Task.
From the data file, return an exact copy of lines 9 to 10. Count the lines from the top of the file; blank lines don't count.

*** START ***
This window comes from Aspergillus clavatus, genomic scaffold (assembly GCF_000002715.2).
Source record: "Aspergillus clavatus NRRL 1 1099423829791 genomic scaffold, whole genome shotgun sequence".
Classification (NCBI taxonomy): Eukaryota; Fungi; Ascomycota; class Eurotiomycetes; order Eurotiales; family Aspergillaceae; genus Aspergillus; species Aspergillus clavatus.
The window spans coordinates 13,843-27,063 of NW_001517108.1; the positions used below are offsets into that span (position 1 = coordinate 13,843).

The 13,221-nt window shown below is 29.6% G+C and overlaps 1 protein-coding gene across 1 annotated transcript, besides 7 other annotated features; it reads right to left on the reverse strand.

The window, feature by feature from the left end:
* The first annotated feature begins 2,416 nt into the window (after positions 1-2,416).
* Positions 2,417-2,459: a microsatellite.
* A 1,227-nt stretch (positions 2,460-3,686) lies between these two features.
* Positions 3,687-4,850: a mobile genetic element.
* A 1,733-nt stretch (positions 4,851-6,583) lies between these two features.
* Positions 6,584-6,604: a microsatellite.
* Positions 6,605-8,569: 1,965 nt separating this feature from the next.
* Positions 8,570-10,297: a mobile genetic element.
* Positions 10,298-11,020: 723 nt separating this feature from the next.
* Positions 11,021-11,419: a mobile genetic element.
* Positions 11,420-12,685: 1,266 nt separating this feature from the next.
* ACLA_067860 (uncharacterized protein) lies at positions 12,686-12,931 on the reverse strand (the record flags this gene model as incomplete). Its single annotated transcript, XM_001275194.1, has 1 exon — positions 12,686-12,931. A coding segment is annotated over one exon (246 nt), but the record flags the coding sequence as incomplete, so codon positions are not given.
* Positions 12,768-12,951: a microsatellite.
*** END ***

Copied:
* A 1,227-nt stretch (positions 2,460-3,686) lies between these two features.
* Positions 3,687-4,850: a mobile genetic element.